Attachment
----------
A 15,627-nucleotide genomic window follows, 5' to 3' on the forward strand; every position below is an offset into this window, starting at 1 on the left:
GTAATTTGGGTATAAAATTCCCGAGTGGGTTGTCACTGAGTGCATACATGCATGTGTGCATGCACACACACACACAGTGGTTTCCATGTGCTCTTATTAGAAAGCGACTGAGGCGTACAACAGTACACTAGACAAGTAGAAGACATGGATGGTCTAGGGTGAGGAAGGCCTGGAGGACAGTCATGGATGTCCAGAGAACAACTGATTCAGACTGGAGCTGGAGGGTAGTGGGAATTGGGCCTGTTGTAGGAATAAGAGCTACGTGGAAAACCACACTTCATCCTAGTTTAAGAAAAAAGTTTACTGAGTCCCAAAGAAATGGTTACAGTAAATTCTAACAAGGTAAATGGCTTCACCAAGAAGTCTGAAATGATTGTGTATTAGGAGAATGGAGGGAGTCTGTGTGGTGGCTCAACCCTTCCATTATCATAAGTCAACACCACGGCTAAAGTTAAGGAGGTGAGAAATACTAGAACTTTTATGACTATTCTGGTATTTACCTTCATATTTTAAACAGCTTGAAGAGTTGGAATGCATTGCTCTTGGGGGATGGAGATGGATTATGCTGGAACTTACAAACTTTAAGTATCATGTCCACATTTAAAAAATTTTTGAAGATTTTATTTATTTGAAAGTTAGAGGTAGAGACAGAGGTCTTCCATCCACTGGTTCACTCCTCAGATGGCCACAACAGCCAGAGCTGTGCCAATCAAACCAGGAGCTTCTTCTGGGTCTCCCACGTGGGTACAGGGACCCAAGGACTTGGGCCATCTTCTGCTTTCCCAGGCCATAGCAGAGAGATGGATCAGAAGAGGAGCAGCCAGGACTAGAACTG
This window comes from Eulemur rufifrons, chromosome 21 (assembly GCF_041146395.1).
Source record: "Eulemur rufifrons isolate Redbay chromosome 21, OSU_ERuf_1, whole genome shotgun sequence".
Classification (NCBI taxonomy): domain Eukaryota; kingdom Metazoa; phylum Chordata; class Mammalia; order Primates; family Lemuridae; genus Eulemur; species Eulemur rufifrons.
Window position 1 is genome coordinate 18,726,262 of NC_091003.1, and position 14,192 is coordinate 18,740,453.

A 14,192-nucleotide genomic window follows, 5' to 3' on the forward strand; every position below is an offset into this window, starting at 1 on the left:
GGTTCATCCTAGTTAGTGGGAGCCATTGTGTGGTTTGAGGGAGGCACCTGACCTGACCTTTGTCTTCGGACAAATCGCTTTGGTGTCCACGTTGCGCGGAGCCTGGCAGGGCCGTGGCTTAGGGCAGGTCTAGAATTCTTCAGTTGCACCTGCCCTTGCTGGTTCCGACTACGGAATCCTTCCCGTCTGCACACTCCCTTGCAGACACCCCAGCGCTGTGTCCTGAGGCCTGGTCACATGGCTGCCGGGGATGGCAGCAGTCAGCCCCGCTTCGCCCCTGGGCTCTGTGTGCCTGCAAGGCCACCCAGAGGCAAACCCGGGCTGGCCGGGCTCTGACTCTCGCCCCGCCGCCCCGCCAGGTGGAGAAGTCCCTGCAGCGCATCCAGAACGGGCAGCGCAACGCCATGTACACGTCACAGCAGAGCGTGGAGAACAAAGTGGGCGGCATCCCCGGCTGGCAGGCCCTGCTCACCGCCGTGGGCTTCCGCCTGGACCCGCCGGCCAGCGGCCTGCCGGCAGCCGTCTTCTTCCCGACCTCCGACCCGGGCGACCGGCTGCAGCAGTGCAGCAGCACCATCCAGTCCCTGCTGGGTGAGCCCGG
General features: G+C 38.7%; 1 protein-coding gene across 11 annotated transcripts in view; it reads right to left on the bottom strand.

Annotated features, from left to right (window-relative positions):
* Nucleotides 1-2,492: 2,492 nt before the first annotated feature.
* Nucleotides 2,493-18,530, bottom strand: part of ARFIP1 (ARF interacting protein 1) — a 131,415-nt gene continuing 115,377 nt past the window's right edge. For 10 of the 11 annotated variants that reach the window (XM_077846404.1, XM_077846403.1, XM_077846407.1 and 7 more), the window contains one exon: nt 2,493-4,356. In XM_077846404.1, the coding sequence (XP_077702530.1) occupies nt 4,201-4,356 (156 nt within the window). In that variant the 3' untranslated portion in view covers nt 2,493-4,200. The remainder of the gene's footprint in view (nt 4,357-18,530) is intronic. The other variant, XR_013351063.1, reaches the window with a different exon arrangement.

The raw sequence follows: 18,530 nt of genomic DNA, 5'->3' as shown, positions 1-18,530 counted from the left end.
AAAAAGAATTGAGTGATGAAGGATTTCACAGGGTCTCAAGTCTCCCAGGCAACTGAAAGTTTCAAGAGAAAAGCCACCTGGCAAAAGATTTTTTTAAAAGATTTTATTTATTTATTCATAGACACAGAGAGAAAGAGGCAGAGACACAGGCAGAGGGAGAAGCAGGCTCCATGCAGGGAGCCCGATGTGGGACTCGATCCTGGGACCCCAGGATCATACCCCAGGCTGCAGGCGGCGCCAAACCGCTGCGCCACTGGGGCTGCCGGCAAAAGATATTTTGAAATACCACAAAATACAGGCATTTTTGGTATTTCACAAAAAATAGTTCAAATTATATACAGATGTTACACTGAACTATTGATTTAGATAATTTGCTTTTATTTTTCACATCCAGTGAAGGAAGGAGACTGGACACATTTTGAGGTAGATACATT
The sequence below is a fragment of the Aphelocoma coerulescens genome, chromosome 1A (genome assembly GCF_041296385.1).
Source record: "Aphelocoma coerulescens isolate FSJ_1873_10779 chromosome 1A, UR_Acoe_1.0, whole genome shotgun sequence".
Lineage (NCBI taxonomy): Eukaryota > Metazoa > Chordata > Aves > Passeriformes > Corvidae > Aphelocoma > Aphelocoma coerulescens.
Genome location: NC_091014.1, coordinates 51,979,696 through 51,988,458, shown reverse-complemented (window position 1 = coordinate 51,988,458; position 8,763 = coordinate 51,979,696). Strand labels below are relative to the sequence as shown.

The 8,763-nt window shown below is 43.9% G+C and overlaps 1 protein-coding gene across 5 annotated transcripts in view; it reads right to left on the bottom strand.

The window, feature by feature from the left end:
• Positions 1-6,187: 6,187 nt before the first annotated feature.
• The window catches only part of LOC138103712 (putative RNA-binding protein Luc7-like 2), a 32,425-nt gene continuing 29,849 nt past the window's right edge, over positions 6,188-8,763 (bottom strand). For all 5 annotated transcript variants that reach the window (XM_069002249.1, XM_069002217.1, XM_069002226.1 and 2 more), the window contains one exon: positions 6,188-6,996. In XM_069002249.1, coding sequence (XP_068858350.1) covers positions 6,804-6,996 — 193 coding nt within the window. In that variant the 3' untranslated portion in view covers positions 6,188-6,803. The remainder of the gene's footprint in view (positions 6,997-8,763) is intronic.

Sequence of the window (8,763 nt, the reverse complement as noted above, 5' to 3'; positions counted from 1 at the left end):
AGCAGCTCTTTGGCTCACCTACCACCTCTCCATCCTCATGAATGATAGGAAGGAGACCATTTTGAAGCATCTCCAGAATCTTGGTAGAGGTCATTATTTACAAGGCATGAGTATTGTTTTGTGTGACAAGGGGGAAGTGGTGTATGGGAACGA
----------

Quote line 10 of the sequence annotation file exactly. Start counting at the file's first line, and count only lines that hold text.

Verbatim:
Annotated features, from left to right (window-relative positions):